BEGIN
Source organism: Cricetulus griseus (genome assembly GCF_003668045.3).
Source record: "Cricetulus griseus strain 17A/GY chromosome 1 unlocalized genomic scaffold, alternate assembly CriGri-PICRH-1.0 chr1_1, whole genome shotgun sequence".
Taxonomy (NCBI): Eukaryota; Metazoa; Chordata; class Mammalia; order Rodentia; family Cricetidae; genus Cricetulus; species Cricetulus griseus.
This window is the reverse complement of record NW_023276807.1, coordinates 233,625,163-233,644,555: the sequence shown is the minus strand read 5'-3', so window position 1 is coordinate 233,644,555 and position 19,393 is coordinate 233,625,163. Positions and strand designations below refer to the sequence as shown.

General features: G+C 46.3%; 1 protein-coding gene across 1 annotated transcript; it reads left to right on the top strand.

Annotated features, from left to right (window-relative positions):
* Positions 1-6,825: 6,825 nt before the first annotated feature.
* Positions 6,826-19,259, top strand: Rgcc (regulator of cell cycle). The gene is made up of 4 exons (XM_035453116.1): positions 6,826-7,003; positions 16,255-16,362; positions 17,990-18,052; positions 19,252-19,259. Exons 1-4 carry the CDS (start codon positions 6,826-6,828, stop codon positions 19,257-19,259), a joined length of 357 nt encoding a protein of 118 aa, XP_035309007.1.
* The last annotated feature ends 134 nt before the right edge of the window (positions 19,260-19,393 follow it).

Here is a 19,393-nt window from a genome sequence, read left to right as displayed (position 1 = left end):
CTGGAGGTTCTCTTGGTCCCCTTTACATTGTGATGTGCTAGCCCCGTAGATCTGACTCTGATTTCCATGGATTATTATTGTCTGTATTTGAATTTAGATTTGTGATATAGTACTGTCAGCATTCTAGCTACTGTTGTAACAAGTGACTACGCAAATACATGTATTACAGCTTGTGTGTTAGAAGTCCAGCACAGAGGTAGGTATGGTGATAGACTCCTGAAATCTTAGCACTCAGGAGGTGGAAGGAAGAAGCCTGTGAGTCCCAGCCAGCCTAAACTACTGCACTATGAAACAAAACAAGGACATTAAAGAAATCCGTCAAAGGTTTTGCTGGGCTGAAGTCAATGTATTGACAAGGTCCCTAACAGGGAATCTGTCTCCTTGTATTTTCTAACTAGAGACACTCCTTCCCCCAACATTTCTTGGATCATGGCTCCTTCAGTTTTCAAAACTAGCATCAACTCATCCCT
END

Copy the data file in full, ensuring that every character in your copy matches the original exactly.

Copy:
Source organism: Cricetulus griseus (genome assembly GCF_003668045.3).
Source record: "Cricetulus griseus strain 17A/GY chromosome 1 unlocalized genomic scaffold, alternate assembly CriGri-PICRH-1.0 chr1_1, whole genome shotgun sequence".
Taxonomy (NCBI): Eukaryota; Metazoa; Chordata; class Mammalia; order Rodentia; family Cricetidae; genus Cricetulus; species Cricetulus griseus.
This window is the reverse complement of record NW_023276807.1, coordinates 233,625,163-233,644,555: the sequence shown is the minus strand read 5'-3', so window position 1 is coordinate 233,644,555 and position 19,393 is coordinate 233,625,163. Positions and strand designations below refer to the sequence as shown.

General features: G+C 46.3%; 1 protein-coding gene across 1 annotated transcript; it reads left to right on the top strand.

Annotated features, from left to right (window-relative positions):
* Positions 1-6,825: 6,825 nt before the first annotated feature.
* Positions 6,826-19,259, top strand: Rgcc (regulator of cell cycle). The gene is made up of 4 exons (XM_035453116.1): positions 6,826-7,003; positions 16,255-16,362; positions 17,990-18,052; positions 19,252-19,259. Exons 1-4 carry the CDS (start codon positions 6,826-6,828, stop codon positions 19,257-19,259), a joined length of 357 nt encoding a protein of 118 aa, XP_035309007.1.
* The last annotated feature ends 134 nt before the right edge of the window (positions 19,260-19,393 follow it).

Here is a 19,393-nt window from a genome sequence, read left to right as displayed (position 1 = left end):
CTGGAGGTTCTCTTGGTCCCCTTTACATTGTGATGTGCTAGCCCCGTAGATCTGACTCTGATTTCCATGGATTATTATTGTCTGTATTTGAATTTAGATTTGTGATATAGTACTGTCAGCATTCTAGCTACTGTTGTAACAAGTGACTACGCAAATACATGTATTACAGCTTGTGTGTTAGAAGTCCAGCACAGAGGTAGGTATGGTGATAGACTCCTGAAATCTTAGCACTCAGGAGGTGGAAGGAAGAAGCCTGTGAGTCCCAGCCAGCCTAAACTACTGCACTATGAAACAAAACAAGGACATTAAAGAAATCCGTCAAAGGTTTTGCTGGGCTGAAGTCAATGTATTGACAAGGTCCCTAACAGGGAATCTGTCTCCTTGTATTTTCTAACTAGAGACACTCCTTCCCCCAACATTTCTTGGATCATGGCTCCTTCAGTTTTCAAAACTAGCATCAACTCATCCCT